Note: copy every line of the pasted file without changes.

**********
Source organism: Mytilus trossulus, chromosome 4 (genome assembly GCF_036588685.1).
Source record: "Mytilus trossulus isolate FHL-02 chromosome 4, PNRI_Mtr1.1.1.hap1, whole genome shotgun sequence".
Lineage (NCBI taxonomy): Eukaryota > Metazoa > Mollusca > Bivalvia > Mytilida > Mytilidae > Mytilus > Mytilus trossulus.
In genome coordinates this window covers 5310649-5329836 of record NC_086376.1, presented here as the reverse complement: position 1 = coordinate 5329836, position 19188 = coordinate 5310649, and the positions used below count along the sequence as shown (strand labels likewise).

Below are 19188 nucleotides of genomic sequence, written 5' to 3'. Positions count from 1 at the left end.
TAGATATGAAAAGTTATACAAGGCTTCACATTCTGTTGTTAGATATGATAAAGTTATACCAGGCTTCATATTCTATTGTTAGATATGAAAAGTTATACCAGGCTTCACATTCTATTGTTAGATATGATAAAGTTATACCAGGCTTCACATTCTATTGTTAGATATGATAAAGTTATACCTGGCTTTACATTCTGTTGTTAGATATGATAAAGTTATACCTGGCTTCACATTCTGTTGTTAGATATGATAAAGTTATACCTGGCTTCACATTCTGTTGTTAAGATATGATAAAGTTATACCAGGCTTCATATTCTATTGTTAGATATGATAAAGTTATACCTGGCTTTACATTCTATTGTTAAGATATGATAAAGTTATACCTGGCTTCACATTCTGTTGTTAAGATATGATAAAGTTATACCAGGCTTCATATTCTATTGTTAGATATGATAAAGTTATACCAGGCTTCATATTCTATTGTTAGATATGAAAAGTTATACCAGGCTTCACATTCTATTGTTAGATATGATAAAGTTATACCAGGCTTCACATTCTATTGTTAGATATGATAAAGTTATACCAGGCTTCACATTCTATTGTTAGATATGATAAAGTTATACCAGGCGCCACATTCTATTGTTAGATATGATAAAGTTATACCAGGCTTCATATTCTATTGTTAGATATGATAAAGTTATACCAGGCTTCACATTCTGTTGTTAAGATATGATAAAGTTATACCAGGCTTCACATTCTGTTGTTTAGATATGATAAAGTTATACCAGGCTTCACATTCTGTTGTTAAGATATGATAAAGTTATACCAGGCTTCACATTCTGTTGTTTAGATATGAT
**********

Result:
Source organism: Mytilus trossulus, chromosome 4 (genome assembly GCF_036588685.1).
Source record: "Mytilus trossulus isolate FHL-02 chromosome 4, PNRI_Mtr1.1.1.hap1, whole genome shotgun sequence".
Lineage (NCBI taxonomy): Eukaryota > Metazoa > Mollusca > Bivalvia > Mytilida > Mytilidae > Mytilus > Mytilus trossulus.
In genome coordinates this window covers 5310649-5329836 of record NC_086376.1, presented here as the reverse complement: position 1 = coordinate 5329836, position 19188 = coordinate 5310649, and the positions used below count along the sequence as shown (strand labels likewise).

Below are 19188 nucleotides of genomic sequence, written 5' to 3'. Positions count from 1 at the left end.
TAGATATGAAAAGTTATACAAGGCTTCACATTCTGTTGTTAGATATGATAAAGTTATACCAGGCTTCATATTCTATTGTTAGATATGAAAAGTTATACCAGGCTTCACATTCTATTGTTAGATATGATAAAGTTATACCAGGCTTCACATTCTATTGTTAGATATGATAAAGTTATACCTGGCTTTACATTCTGTTGTTAGATATGATAAAGTTATACCTGGCTTCACATTCTGTTGTTAGATATGATAAAGTTATACCTGGCTTCACATTCTGTTGTTAAGATATGATAAAGTTATACCAGGCTTCATATTCTATTGTTAGATATGATAAAGTTATACCTGGCTTTACATTCTATTGTTAAGATATGATAAAGTTATACCTGGCTTCACATTCTGTTGTTAAGATATGATAAAGTTATACCAGGCTTCATATTCTATTGTTAGATATGATAAAGTTATACCAGGCTTCATATTCTATTGTTAGATATGAAAAGTTATACCAGGCTTCACATTCTATTGTTAGATATGATAAAGTTATACCAGGCTTCACATTCTATTGTTAGATATGATAAAGTTATACCAGGCTTCACATTCTATTGTTAGATATGATAAAGTTATACCAGGCGCCACATTCTATTGTTAGATATGATAAAGTTATACCAGGCTTCATATTCTATTGTTAGATATGATAAAGTTATACCAGGCTTCACATTCTGTTGTTAAGATATGATAAAGTTATACCAGGCTTCACATTCTGTTGTTTAGATATGATAAAGTTATACCAGGCTTCACATTCTGTTGTTAAGATATGATAAAGTTATACCAGGCTTCACATTCTGTTGTTTAGATATGAT